OK, so it’s not a full-time permanent job. I’m still jumping up and down, though, like a teenage girl at a Justin Bieber concert.
Being a missionary and minister, our journey has taken us around the globe and back again. Many Christians in the
have taken a hit in this economy, and many of those feel they need to pass on that “hit” to the missionaries they support. So I have felt a need to supplement our income with other work. United States
For 20 months, I have not worked. Men, can any of you relate?
These past 20 months have been some of the most difficult and challenging months of my entire life. I am definitely not one to get angry at God. Why should I blame Him for anything, if He’s sovereign and is always looking after my best interests? But I’d lie if I said I never asked Him what He was up to.
For me, Charles Dickens’ famous opening line for A Tale of Two Cities sums up this season for me. But I’m not just going to quote the most famous part—“It was the best of times, it was the worst of times.” Read how the entire first paragraph reads:
It was the best of times, it was the worst of times, it was the age of wisdom, it was the age of foolishness, it was the epoch of belief, it was the epoch of incredulity, it was the season of Light, it was the season of Darkness, it was the spring of hope, it was the winter of despair, we had everything before us, we had nothing before us, we were all going direct to heaven, we were all going direct the other way - in short, the period was so far like the present period, that some of its noisiest authorities insisted on its being received, for good or for evil, in the superlative degree of comparison only.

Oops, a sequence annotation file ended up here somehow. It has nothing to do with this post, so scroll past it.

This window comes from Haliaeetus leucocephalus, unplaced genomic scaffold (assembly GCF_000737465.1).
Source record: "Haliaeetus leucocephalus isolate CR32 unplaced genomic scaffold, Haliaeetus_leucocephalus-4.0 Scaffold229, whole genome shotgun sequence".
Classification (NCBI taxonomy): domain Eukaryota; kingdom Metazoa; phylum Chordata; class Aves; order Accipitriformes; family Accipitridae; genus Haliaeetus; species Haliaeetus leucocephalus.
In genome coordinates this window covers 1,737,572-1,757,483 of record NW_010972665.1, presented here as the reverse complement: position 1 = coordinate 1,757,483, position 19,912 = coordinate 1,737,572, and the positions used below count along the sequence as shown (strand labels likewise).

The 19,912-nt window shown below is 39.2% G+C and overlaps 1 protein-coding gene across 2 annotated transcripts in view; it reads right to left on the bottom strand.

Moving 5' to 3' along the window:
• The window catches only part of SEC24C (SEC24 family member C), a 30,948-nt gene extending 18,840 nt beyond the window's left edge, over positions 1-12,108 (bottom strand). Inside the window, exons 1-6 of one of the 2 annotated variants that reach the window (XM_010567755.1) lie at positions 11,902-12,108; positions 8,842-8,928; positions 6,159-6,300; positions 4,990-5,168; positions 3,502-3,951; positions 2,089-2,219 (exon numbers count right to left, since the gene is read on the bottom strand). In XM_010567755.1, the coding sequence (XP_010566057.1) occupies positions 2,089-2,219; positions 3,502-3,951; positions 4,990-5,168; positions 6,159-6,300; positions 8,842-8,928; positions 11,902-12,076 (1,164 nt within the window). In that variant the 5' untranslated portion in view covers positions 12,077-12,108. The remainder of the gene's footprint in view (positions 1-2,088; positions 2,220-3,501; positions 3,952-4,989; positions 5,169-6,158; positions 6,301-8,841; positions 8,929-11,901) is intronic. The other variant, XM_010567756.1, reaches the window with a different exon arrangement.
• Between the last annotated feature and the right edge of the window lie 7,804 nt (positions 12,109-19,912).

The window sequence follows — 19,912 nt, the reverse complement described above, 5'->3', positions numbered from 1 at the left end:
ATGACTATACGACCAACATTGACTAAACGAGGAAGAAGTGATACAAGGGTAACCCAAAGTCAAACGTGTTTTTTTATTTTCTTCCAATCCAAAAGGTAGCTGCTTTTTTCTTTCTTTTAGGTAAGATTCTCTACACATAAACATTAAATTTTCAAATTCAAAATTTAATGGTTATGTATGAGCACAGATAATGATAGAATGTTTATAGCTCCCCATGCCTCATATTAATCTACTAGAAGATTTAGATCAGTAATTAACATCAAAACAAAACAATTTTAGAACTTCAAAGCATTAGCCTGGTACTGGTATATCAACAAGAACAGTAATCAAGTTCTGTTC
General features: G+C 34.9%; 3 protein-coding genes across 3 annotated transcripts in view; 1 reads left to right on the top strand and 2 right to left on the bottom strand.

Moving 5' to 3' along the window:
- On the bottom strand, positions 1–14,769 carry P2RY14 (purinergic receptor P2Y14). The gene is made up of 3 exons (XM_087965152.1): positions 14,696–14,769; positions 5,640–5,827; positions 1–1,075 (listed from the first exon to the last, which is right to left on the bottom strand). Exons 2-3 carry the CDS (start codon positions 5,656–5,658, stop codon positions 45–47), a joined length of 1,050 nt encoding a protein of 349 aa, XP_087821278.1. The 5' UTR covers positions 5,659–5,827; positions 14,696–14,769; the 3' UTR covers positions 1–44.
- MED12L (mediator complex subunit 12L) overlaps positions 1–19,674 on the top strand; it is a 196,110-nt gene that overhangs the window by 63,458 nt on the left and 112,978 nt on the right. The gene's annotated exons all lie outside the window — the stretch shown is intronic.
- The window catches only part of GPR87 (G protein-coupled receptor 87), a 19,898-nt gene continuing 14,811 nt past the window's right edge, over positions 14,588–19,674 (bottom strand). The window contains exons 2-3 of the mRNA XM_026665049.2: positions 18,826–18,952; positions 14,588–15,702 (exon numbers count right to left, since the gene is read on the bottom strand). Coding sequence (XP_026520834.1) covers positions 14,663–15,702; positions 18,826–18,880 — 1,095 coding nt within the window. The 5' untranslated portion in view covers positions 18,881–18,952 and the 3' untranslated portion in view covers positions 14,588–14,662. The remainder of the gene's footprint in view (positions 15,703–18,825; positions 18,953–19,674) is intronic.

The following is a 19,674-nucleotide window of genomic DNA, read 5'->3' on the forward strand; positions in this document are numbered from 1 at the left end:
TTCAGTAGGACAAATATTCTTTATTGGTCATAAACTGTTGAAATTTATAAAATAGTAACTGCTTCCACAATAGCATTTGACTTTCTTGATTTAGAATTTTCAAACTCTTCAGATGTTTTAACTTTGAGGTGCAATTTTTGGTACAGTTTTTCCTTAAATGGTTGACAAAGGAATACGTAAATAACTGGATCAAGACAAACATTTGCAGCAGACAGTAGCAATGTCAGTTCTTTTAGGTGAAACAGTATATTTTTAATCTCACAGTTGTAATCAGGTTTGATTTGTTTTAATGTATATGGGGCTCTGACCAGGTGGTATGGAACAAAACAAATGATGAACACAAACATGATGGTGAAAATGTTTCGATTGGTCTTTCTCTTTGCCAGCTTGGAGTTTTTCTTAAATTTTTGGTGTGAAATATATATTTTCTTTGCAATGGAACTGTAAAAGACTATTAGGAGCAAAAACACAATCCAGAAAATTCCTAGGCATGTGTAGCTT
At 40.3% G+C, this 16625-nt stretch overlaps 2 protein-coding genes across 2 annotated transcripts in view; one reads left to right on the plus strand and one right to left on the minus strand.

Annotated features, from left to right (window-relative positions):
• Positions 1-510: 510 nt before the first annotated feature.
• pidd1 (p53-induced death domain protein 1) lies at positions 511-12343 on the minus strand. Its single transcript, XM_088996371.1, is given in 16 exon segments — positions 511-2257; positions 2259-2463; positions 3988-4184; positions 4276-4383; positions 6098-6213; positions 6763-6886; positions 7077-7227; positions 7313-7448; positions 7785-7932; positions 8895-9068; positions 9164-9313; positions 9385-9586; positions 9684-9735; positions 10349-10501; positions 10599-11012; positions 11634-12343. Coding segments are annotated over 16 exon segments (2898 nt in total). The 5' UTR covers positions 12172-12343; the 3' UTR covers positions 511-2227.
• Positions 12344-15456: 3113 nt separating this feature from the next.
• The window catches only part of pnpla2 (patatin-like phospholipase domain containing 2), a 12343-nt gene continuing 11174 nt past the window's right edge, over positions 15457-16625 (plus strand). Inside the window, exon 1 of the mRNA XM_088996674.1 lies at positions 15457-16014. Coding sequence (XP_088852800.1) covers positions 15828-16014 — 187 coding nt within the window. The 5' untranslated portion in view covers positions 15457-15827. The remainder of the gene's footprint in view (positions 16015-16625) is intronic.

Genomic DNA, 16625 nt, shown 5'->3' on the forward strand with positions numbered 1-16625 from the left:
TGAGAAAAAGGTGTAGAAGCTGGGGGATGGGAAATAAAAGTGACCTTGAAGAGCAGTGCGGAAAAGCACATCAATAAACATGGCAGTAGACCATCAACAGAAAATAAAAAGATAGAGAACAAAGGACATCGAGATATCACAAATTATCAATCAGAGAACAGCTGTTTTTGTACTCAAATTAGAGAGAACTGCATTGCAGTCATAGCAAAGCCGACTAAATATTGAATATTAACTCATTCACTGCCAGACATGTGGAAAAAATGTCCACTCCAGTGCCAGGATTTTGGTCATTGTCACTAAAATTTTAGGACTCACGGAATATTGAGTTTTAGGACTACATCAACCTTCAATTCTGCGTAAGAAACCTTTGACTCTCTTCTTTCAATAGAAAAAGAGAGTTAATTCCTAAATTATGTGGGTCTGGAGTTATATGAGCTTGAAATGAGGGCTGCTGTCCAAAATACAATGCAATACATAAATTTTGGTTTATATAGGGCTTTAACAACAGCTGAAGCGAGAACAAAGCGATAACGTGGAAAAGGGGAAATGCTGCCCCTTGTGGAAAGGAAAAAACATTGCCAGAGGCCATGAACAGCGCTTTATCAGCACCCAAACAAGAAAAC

OK, so I never once thought I was going “the other way,” thank God. But you get the picture.
And I will say that I, in my weakest of moments, experienced “incredulity,” but not in what you think. I never disbelieved God. I just wondered if He ever wanted to do anything to rescue me out of my wilderness. I thought of Moses—sojourning for 40 years in the desert and never getting permission to cross over into the Promised Land. God wasn’t being cruel to Moses. After all, Moses made his own bed by striking the rock in the desert twice when God told him to speak to it (Num. 20:1-12).
So in the past 20 months, I’ve often reflected as to which rocks I have struck (or smitten, if you prefer the king’s English).
Human nature is unique. We always want to go back to our sin. We say, “Aha, there you have it! That sin I did or that collection of sins…THAT’S why God is leaving me in
!” Palm Desert
But God is not counting my sins against me (2 Cor. 5:19), and He’s not counting yours either.
So the lessons I have learned and am still learning and may never learn this side of heaven…well, they’re abundant. But one thing I do know is that God puts us in wilderness seasons like I’ve been in simply because He’s God.
Because He’s God, I will endure it.
Because He’s God, I will accept it.
Because He’s God, I will embrace it.
And you know what? IN the wilderness, God feeds us! Just like He did Elijah. And we didn't even have to eat ravens, either!
Thank you, my wonderful Father, for allowing me and my family to endure the season we have experienced. I know you have plans to prosper me and not to harm me, plans to give me hope and a future (Jer. 29:11). I embrace that promise as much as I embrace You and your character. And I know that this life is not about me or even about my family. It’s all about you and your great purpose. I love you, but most of all, I trust you.
Though you have made me see troubles, many and bitter, you will restore my life again; from the depths of the earth you will again bring me up.